Angina occurs when the heart muscle doesn’t get enough oxygen and results in chest discomfort or pain. Angina is not a disease but a symptom of an underlying problem. If you’re experiencing chest pain, then visit your doctor or an urgent care center for an examination. Continue reading to learn about some of the causes of angina.
Coronary Heart Disease
Also called coronary artery disease, this condition affects millions of people in the U.S. and is a result of plaque buildup in the arteries. Coronary arteries begin as smooth and elastic tissues but can develop plaque on their inner walls that makes them more narrow and rigid. The result is reduced blood flow to the heart, which can prevent it from getting as much oxygen as it requires and lead to angina.
Coronary Microvascular Disease
Sometimes referred to as small vessel disease or small artery disease, the coronary microvascular disease develops more frequently in women and in people who have high blood pressure or diabetes. This disease is associated with damage to the smallest coronary arteries of the heart, which can lead to spasms and restricted blood flow.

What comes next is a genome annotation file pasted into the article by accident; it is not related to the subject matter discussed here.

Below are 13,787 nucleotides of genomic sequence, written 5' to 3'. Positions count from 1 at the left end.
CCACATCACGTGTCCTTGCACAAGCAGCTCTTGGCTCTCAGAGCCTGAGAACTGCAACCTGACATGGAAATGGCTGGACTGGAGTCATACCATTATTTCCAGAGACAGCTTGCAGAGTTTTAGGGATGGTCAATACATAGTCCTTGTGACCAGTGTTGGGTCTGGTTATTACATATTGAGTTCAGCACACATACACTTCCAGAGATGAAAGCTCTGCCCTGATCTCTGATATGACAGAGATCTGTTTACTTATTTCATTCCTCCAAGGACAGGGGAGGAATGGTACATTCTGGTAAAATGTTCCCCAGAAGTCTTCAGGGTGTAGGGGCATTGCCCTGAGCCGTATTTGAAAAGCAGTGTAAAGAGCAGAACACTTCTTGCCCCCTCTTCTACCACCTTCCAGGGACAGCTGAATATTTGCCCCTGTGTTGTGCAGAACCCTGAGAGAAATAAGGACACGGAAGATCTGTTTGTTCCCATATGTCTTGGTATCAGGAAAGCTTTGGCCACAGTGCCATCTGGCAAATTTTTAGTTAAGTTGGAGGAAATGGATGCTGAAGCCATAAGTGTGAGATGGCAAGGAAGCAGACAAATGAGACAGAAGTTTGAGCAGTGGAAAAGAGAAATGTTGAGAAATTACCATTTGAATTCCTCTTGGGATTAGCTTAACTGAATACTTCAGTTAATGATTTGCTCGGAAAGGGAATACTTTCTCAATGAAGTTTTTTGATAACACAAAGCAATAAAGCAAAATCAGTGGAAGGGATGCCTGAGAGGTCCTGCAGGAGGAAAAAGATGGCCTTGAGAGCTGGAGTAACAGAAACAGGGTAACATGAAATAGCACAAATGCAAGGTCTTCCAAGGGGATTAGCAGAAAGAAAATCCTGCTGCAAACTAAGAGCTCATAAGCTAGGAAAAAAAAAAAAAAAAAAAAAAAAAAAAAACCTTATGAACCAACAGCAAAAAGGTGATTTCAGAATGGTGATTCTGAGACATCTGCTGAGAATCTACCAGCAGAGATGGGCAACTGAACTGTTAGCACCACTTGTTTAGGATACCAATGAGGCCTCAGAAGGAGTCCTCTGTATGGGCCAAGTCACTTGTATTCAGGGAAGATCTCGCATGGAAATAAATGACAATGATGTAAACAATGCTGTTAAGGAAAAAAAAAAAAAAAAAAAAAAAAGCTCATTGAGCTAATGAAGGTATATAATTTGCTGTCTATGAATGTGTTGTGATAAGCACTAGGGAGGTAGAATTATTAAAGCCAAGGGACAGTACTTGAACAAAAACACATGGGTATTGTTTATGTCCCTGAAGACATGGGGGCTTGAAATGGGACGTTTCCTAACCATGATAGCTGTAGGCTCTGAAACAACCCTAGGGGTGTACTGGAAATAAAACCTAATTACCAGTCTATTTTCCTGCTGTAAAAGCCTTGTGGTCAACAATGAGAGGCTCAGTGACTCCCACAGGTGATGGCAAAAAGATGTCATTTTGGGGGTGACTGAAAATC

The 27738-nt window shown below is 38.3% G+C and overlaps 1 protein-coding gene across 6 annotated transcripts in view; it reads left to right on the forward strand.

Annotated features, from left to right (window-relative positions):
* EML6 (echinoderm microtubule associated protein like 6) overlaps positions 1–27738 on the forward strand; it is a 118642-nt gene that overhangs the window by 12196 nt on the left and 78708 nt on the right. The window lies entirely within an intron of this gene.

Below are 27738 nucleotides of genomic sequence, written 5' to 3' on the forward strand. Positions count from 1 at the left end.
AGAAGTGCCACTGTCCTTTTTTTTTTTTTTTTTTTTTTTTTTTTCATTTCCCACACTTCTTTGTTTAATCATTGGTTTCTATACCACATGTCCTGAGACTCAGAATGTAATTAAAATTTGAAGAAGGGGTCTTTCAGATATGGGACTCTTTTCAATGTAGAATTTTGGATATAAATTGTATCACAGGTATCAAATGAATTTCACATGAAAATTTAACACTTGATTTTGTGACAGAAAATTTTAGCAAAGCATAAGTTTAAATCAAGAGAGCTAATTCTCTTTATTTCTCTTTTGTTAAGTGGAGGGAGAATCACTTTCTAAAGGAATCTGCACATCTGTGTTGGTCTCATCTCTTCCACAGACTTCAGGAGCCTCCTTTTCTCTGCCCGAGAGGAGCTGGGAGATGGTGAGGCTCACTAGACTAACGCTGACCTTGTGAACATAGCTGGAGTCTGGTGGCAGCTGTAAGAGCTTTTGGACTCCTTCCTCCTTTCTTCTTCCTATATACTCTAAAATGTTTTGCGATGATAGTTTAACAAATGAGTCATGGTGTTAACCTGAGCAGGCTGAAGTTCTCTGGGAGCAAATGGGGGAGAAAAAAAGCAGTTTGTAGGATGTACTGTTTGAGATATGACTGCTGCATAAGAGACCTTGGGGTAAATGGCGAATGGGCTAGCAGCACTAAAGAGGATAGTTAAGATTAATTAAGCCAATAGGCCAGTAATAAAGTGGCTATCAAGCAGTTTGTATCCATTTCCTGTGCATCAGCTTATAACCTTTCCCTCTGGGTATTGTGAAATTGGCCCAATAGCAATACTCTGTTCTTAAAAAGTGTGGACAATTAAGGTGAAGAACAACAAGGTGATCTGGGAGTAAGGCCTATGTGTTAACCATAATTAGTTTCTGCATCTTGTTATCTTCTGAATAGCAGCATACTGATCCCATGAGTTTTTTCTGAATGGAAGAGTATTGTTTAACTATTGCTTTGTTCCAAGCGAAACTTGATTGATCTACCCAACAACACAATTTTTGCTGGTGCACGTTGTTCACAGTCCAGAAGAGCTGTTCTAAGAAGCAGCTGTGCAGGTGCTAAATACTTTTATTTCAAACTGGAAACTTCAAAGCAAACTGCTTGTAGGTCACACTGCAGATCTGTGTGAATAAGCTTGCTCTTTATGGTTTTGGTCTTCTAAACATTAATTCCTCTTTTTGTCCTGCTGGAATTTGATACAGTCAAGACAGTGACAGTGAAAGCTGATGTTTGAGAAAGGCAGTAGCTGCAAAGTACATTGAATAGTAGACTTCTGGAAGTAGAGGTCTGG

Coronary Blood Clots
When blood flow to the heart suddenly decreases because of small blood clots in the coronary arteries, this is called unstable angina. This type of angina is a medical emergency and can occur even at rest or during mild activity. Unstable angina is a change in a pattern of stable angina, and can also be caused by narrowed blood vessels.
Coronary Artery Spasms
One of the less common causes of angina is coronary artery spasm. This problem occurs when a coronary artery suddenly spasms and reduces the flow of oxygen-rich blood to the heart muscle. In severe cases, this type of angina can result in a heart attack. Cocaine abuse and coronary artery disease can cause this type of angina, but what triggers most coronary artery spasms is unknown.